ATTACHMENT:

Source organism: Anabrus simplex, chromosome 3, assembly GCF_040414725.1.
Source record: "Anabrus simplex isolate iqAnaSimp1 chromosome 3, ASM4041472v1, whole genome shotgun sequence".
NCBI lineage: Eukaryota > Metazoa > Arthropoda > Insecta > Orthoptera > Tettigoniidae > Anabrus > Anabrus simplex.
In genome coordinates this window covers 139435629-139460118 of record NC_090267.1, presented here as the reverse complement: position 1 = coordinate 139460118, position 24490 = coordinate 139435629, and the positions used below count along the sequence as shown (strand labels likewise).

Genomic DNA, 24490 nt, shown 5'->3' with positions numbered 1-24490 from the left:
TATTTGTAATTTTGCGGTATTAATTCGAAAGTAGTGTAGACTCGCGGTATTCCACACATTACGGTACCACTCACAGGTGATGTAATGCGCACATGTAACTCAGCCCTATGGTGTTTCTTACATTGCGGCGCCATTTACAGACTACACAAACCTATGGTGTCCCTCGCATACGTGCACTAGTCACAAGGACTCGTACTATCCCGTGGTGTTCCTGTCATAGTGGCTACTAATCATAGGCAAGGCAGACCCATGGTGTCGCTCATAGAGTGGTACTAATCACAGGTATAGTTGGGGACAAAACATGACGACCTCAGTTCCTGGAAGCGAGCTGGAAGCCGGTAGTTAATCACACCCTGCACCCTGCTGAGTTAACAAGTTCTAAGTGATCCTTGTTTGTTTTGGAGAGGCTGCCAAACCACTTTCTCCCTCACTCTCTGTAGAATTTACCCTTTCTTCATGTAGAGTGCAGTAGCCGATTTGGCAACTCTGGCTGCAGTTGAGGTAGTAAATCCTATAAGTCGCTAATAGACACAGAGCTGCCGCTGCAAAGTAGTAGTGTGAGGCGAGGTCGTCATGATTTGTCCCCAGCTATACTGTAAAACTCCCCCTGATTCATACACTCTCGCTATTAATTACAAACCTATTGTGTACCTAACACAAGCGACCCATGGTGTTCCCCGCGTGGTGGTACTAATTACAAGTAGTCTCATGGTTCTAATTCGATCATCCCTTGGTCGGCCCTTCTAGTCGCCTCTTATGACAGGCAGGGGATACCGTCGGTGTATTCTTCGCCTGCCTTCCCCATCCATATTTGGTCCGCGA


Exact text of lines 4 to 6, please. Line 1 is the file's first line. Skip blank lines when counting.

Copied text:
In genome coordinates this window covers 139435629-139460118 of record NC_090267.1, presented here as the reverse complement: position 1 = coordinate 139460118, position 24490 = coordinate 139435629, and the positions used below count along the sequence as shown (strand labels likewise).

Genomic DNA, 24490 nt, shown 5'->3' with positions numbered 1-24490 from the left:
TATTTGTAATTTTGCGGTATTAATTCGAAAGTAGTGTAGACTCGCGGTATTCCACACATTACGGTACCACTCACAGGTGATGTAATGCGCACATGTAACTCAGCCCTATGGTGTTTCTTACATTGCGGCGCCATTTACAGACTACACAAACCTATGGTGTCCCTCGCATACGTGCACTAGTCACAAGGACTCGTACTATCCCGTGGTGTTCCTGTCATAGTGGCTACTAATCATAGGCAAGGCAGACCCATGGTGTCGCTCATAGAGTGGTACTAATCACAGGTATAGTTGGGGACAAAACATGACGACCTCAGTTCCTGGAAGCGAGCTGGAAGCCGGTAGTTAATCACACCCTGCACCCTGCTGAGTTAACAAGTTCTAAGTGATCCTTGTTTGTTTTGGAGAGGCTGCCAAACCACTTTCTCCCTCACTCTCTGTAGAATTTACCCTTTCTTCATGTAGAGTGCAGTAGCCGATTTGGCAACTCTGGCTGCAGTTGAGGTAGTAAATCCTATAAGTCGCTAATAGACACAGAGCTGCCGCTGCAAAGTAGTAGTGTGAGGCGAGGTCGTCATGATTTGTCCCCAGCTATACTGTAAAACTCCCCCTGATTCATACACTCTCGCTATTAATTACAAACCTATTGTGTACCTAACACAAGCGACCCATGGTGTTCCCCGCGTGGTGGTACTAATTACAAGTAGTCTCATGGTTCTAATTCGATCATCCCTTGGTCGGCCCTTCTAGTCGCCTCTTATGACAGGCAGGGGATACCGTCGGTGTATTCTTCGCCTGCCTTCCCCATCCATATTTGGTCCGCGA